T2m is one of the key indicators of climate change in the Arctic. In this study, we proposed the use of four machine learning methods—NN, GPR, SVM, and RF—to reconstruct the T2m from MODIS IST and other auxiliary variables. IST, specific humidity, wind speed, albedo, altitude, longitude, month, and latitude were found to be the most suitable and reliable influencing factors for reconstructing T2m. In terms of model accuracy, the NN algorithm performed the best, with R of 0.96, RMSE of 2.67 °C, and BIAS of −0.63 °C. With the developed model, we can provide the daily and monthly data for the period 2007–2019 over the GrIS with 780 m resolution. We used MODIS data for T2m reconstruction, which can greatly improve the spatial resolution of the reconstructed data and make up for the shortage of in situ observations. These T2m data can provide data support for other subsequent research considering the GrIS (e.g., SMB, energy balance, surface melting, etc.). Future research should focus on improving the accuracy of the reconstructions then extending the product to the entire lifetime of the MODIS sensor.

Author Contributions

Conceptualization, B.H. and M.D.; data curation, Q.Z. and B.H.; investi-gation, Y.W. (Yetang Wang) and M.D.; methodology, Y.W. (Yuzhe Wang) and L.W.; writing—original draft, J.C.; software, Q.Z. and W.S.; writing—review and editing, B.H., W.S. and Y.W. (Yuzhe Wang). All authors have read and agreed to the published version of the manuscript.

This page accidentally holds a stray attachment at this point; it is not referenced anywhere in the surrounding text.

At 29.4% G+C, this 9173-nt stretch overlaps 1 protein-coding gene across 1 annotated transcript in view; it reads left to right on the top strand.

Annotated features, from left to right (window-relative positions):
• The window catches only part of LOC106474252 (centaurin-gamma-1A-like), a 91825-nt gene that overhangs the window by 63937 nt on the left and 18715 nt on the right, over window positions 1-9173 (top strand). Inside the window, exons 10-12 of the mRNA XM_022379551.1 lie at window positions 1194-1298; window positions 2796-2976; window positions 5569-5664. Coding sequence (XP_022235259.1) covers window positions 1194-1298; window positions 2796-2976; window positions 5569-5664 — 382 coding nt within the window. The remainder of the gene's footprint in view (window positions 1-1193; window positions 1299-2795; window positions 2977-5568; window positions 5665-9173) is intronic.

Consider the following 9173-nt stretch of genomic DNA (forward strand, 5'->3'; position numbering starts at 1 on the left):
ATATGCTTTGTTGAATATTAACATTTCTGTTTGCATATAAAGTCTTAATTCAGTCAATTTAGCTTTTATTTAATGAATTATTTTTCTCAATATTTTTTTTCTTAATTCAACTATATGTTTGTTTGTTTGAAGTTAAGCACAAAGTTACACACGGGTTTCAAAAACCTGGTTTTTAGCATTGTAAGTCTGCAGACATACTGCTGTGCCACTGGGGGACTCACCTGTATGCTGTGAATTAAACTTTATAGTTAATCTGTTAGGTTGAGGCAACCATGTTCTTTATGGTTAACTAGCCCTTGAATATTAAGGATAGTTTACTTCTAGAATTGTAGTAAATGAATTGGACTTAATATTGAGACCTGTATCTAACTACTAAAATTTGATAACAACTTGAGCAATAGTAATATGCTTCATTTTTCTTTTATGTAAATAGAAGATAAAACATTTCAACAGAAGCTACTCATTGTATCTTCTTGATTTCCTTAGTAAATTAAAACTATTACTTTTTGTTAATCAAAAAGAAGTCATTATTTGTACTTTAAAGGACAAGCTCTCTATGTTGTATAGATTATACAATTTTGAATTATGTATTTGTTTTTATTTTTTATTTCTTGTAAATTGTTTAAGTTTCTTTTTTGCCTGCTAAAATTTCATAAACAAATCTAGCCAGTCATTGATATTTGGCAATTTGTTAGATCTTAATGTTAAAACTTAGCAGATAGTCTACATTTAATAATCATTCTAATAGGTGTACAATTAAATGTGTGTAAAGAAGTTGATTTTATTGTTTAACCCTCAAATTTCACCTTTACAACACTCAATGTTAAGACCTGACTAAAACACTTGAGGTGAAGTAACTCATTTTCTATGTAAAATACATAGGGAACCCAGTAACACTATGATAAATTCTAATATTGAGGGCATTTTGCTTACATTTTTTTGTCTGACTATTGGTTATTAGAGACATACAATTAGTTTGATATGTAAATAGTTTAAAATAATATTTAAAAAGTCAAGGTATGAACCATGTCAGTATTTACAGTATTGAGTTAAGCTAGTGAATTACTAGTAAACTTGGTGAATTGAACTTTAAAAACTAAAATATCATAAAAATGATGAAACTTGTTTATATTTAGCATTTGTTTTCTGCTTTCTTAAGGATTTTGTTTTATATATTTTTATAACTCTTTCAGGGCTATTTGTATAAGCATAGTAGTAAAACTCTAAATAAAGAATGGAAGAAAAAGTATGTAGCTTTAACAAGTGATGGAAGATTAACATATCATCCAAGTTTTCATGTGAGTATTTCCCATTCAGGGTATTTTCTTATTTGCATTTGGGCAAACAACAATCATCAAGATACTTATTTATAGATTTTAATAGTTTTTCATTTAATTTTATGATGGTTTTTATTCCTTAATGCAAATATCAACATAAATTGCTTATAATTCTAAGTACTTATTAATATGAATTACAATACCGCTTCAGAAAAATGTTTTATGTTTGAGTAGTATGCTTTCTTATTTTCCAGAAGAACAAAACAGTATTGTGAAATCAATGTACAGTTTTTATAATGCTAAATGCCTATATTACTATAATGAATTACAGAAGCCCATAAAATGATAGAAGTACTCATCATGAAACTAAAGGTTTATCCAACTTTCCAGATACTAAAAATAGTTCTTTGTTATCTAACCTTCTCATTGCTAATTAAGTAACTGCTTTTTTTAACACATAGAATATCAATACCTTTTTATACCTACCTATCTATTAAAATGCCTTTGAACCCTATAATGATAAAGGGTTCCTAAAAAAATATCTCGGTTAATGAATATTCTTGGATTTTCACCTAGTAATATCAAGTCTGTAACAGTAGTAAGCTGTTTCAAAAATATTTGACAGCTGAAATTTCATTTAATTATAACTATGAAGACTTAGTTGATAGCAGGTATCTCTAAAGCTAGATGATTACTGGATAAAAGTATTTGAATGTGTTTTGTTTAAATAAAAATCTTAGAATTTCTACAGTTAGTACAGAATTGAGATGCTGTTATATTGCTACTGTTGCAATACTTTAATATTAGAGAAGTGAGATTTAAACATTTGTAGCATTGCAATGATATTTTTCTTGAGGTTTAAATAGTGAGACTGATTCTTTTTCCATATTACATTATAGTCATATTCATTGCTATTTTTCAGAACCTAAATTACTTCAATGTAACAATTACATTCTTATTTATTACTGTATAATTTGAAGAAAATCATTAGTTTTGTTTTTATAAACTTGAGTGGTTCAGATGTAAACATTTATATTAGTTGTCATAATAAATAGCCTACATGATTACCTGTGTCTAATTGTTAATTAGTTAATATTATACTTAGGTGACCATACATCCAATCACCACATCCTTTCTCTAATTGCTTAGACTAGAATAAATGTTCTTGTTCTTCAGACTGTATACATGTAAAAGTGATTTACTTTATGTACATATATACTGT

This work was funded by the Natural Science Foundation of China (42171121, 42271145, 41901088, and 42101120) and the open fund of Key Laboratory of Oceanic Atmospheric Chemistry and Global Change, Ministry of Natural Resources (GCMAC2206).

Data Availability Statement

The PROMICE observations are available online ( (accessed on 7 September 2021). MODIS data are obtained from National Snow and Ice Data Center ( (accessed on 7 September 2021).


The authors gratefully acknowledge support from data availability from PROMICE and MODIS. The authors thank Brice Noël (Utrecht University) for RACMO2.3p2 data support.

Conflicts of Interest

The authors declare no conflict of interest.


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Figure 1. Overview map of the study area. The purple circles are training data set stations (marked in italics), and the orange circles are validation data set stations.
Figure 1. Overview map of the study area. The purple circles are training data set stations (marked in italics), and the orange circles are validation data set stations.
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Figure 2. Observation periods for AWSs used in this study.
Figure 2. Observation periods for AWSs used in this study.
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Figure 3. Daily data (a) and monthly data (b) rankings for eight factors.
Figure 3. Daily data (a) and monthly data (b) rankings for eight factors.
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Figure 4. The GrIS T2m reconstruction process based on four machine learning methods.
Figure 4. The GrIS T2m reconstruction process based on four machine learning methods.
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Figure 5. Comparison of reconstruction results of NN (a), GPR (b), SVM (c), and RF (d) against the observed T2m. R, correlation coefficient; RMSE (°C), root mean square error; BIAS (°C), mean difference; and N, number of samples.
Figure 5. Comparison of reconstruction results of NN (a), GPR (b), SVM (c), and RF (d) against the observed T2m. R, correlation coefficient; RMSE (°C), root mean square error; BIAS (°C), mean difference; and N, number of samples.